Authorities fear election boycott
7:31, — Politics
The law on amendments to the electoral legislation took force on December 8.
The document was signed by Lukashenka on November 27.
Under the law, “parliamentary elections” will be held in one round, and calls to boycott elections will be banned.
“This amendment is based on the practice of holding parliamentary elections, which, for rare exceptions, didn't need a second round,” head of the Central Election Commission (CEC) Lidzia Yarmoshyna said. She emphasised the amendment wouldn't be applied to presidential elections that would be held in two rounds.
Yarmoshyna proposed to forbid calling for the breakdown, cancellation or postponing elections or referendums. “It [a ban on boycotting] was caused by the negative practice of carrying out election campaigns by certain candidates,” she said noting that it was widely used during the latest election campaigns. The CEC head said the ban on calling for a boycott would be applied to “all participants of the electoral campaign.”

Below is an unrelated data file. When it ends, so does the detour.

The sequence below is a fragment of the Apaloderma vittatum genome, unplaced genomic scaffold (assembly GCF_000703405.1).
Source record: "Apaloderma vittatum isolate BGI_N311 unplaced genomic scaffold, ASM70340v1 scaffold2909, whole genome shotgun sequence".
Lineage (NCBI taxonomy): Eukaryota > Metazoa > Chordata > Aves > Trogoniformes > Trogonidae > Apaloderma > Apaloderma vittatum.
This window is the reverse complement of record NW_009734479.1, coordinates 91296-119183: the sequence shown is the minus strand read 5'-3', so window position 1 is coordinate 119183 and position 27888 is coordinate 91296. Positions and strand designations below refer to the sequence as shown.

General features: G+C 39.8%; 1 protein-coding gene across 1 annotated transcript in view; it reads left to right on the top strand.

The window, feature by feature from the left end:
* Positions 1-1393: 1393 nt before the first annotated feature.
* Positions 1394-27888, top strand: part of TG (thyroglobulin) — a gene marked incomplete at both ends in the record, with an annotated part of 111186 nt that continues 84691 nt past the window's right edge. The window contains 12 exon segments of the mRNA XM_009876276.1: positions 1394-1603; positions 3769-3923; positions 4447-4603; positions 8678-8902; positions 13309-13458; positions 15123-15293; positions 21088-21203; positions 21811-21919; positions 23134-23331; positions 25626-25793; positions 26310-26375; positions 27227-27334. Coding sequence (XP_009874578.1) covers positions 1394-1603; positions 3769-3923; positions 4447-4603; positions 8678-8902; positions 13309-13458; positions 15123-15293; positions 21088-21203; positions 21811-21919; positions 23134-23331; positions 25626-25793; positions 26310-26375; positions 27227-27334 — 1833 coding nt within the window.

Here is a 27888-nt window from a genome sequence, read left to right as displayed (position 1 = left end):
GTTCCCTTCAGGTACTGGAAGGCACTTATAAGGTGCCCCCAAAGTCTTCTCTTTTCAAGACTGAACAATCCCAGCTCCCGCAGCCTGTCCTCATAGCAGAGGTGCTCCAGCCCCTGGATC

The CEC head noted that the amendments to the electoral legislation didn't fully comply with the OSCE/ODIHR requirements.
The latest “election campaign”, which was boycotted by a part of the opposition, was marked by the record low voter turnout. Observers and journalists reported about empty ballot stations in Minsk and other big towns. Many politicians think it made the authorities forbid calls for a boycott. This proposal was made for the first time in autumn 2012, after the “parliamentary election”.
Results of all “elections” and “referendums” since 1996 haven't been recognised by the international community due to falsifications.
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